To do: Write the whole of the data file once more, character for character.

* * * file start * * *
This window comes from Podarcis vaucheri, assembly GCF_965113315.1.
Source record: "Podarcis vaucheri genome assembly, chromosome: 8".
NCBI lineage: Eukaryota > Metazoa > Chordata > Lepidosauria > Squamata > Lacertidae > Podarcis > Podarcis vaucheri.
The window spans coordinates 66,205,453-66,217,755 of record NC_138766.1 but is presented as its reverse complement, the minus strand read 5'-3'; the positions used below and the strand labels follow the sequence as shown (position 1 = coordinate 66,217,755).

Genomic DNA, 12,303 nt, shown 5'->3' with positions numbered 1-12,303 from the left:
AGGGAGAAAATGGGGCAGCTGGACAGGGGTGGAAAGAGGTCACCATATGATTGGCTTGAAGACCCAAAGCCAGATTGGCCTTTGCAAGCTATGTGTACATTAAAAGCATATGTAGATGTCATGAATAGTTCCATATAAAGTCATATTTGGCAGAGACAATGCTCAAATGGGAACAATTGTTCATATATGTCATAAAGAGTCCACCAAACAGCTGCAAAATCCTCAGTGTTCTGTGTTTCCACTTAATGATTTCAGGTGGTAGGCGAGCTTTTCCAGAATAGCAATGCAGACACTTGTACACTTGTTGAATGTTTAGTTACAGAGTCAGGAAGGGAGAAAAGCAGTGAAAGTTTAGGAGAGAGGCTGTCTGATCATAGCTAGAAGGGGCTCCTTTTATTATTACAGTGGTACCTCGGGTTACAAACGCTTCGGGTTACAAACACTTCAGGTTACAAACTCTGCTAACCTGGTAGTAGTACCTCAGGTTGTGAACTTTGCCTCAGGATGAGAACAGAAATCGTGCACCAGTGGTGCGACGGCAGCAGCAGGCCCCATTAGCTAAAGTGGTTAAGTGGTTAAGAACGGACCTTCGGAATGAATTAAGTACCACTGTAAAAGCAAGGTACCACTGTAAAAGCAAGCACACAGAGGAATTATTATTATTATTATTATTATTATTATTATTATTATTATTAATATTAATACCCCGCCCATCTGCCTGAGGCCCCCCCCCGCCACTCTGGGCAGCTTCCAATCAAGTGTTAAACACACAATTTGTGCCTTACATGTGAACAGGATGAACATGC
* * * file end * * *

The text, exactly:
This window comes from Podarcis vaucheri, assembly GCF_965113315.1.
Source record: "Podarcis vaucheri genome assembly, chromosome: 8".
NCBI lineage: Eukaryota > Metazoa > Chordata > Lepidosauria > Squamata > Lacertidae > Podarcis > Podarcis vaucheri.
The window spans coordinates 66,205,453-66,217,755 of record NC_138766.1 but is presented as its reverse complement, the minus strand read 5'-3'; the positions used below and the strand labels follow the sequence as shown (position 1 = coordinate 66,217,755).

Genomic DNA, 12,303 nt, shown 5'->3' with positions numbered 1-12,303 from the left:
AGGGAGAAAATGGGGCAGCTGGACAGGGGTGGAAAGAGGTCACCATATGATTGGCTTGAAGACCCAAAGCCAGATTGGCCTTTGCAAGCTATGTGTACATTAAAAGCATATGTAGATGTCATGAATAGTTCCATATAAAGTCATATTTGGCAGAGACAATGCTCAAATGGGAACAATTGTTCATATATGTCATAAAGAGTCCACCAAACAGCTGCAAAATCCTCAGTGTTCTGTGTTTCCACTTAATGATTTCAGGTGGTAGGCGAGCTTTTCCAGAATAGCAATGCAGACACTTGTACACTTGTTGAATGTTTAGTTACAGAGTCAGGAAGGGAGAAAAGCAGTGAAAGTTTAGGAGAGAGGCTGTCTGATCATAGCTAGAAGGGGCTCCTTTTATTATTACAGTGGTACCTCGGGTTACAAACGCTTCGGGTTACAAACACTTCAGGTTACAAACTCTGCTAACCTGGTAGTAGTACCTCAGGTTGTGAACTTTGCCTCAGGATGAGAACAGAAATCGTGCACCAGTGGTGCGACGGCAGCAGCAGGCCCCATTAGCTAAAGTGGTTAAGTGGTTAAGAACGGACCTTCGGAATGAATTAAGTACCACTGTAAAAGCAAGGTACCACTGTAAAAGCAAGCACACAGAGGAATTATTATTATTATTATTATTATTATTATTATTATTATTATTAATATTAATACCCCGCCCATCTGCCTGAGGCCCCCCCCCGCCACTCTGGGCAGCTTCCAATCAAGTGTTAAACACACAATTTGTGCCTTACATGTGAACAGGATGAACATGC